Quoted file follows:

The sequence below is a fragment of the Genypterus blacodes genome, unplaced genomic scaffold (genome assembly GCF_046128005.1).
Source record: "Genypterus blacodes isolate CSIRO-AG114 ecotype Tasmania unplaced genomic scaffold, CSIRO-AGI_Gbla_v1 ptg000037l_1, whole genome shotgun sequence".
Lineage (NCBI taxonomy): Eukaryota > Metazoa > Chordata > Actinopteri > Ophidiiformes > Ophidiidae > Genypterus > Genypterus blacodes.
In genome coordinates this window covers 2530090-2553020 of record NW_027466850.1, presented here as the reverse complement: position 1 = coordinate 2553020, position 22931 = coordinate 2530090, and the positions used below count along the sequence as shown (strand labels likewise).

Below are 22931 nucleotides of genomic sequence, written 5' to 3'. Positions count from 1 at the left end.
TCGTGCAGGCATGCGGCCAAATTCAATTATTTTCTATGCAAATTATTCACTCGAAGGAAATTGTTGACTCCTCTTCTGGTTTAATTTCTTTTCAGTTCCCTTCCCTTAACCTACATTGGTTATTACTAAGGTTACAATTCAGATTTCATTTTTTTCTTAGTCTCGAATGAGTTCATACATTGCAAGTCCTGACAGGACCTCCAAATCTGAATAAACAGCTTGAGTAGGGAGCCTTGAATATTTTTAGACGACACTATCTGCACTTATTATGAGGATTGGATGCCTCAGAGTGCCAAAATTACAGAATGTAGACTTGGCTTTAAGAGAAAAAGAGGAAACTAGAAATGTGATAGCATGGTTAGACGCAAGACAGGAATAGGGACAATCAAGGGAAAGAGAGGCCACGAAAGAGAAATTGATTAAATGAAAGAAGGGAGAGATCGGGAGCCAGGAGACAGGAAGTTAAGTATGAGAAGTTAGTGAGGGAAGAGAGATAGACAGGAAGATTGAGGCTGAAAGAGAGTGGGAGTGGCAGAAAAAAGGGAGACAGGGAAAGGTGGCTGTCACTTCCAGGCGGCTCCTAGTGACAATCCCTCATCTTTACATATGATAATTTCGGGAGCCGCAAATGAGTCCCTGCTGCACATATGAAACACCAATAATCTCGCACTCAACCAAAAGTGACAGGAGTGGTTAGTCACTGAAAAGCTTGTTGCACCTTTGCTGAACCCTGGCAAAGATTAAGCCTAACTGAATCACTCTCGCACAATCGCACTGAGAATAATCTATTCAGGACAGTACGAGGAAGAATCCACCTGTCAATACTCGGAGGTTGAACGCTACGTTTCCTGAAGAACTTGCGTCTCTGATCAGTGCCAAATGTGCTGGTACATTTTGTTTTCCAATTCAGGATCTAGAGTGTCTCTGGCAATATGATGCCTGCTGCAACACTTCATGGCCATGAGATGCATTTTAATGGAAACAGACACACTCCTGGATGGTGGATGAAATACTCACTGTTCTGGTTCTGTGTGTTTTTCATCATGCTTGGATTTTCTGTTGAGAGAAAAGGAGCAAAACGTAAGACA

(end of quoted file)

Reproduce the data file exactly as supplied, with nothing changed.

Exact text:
The sequence below is a fragment of the Genypterus blacodes genome, unplaced genomic scaffold (genome assembly GCF_046128005.1).
Source record: "Genypterus blacodes isolate CSIRO-AG114 ecotype Tasmania unplaced genomic scaffold, CSIRO-AGI_Gbla_v1 ptg000037l_1, whole genome shotgun sequence".
Lineage (NCBI taxonomy): Eukaryota > Metazoa > Chordata > Actinopteri > Ophidiiformes > Ophidiidae > Genypterus > Genypterus blacodes.
In genome coordinates this window covers 2530090-2553020 of record NW_027466850.1, presented here as the reverse complement: position 1 = coordinate 2553020, position 22931 = coordinate 2530090, and the positions used below count along the sequence as shown (strand labels likewise).

Below are 22931 nucleotides of genomic sequence, written 5' to 3'. Positions count from 1 at the left end.
TCGTGCAGGCATGCGGCCAAATTCAATTATTTTCTATGCAAATTATTCACTCGAAGGAAATTGTTGACTCCTCTTCTGGTTTAATTTCTTTTCAGTTCCCTTCCCTTAACCTACATTGGTTATTACTAAGGTTACAATTCAGATTTCATTTTTTTCTTAGTCTCGAATGAGTTCATACATTGCAAGTCCTGACAGGACCTCCAAATCTGAATAAACAGCTTGAGTAGGGAGCCTTGAATATTTTTAGACGACACTATCTGCACTTATTATGAGGATTGGATGCCTCAGAGTGCCAAAATTACAGAATGTAGACTTGGCTTTAAGAGAAAAAGAGGAAACTAGAAATGTGATAGCATGGTTAGACGCAAGACAGGAATAGGGACAATCAAGGGAAAGAGAGGCCACGAAAGAGAAATTGATTAAATGAAAGAAGGGAGAGATCGGGAGCCAGGAGACAGGAAGTTAAGTATGAGAAGTTAGTGAGGGAAGAGAGATAGACAGGAAGATTGAGGCTGAAAGAGAGTGGGAGTGGCAGAAAAAAGGGAGACAGGGAAAGGTGGCTGTCACTTCCAGGCGGCTCCTAGTGACAATCCCTCATCTTTACATATGATAATTTCGGGAGCCGCAAATGAGTCCCTGCTGCACATATGAAACACCAATAATCTCGCACTCAACCAAAAGTGACAGGAGTGGTTAGTCACTGAAAAGCTTGTTGCACCTTTGCTGAACCCTGGCAAAGATTAAGCCTAACTGAATCACTCTCGCACAATCGCACTGAGAATAATCTATTCAGGACAGTACGAGGAAGAATCCACCTGTCAATACTCGGAGGTTGAACGCTACGTTTCCTGAAGAACTTGCGTCTCTGATCAGTGCCAAATGTGCTGGTACATTTTGTTTTCCAATTCAGGATCTAGAGTGTCTCTGGCAATATGATGCCTGCTGCAACACTTCATGGCCATGAGATGCATTTTAATGGAAACAGACACACTCCTGGATGGTGGATGAAATACTCACTGTTCTGGTTCTGTGTGTTTTTCATCATGCTTGGATTTTCTGTTGAGAGAAAAGGAGCAAAACGTAAGACA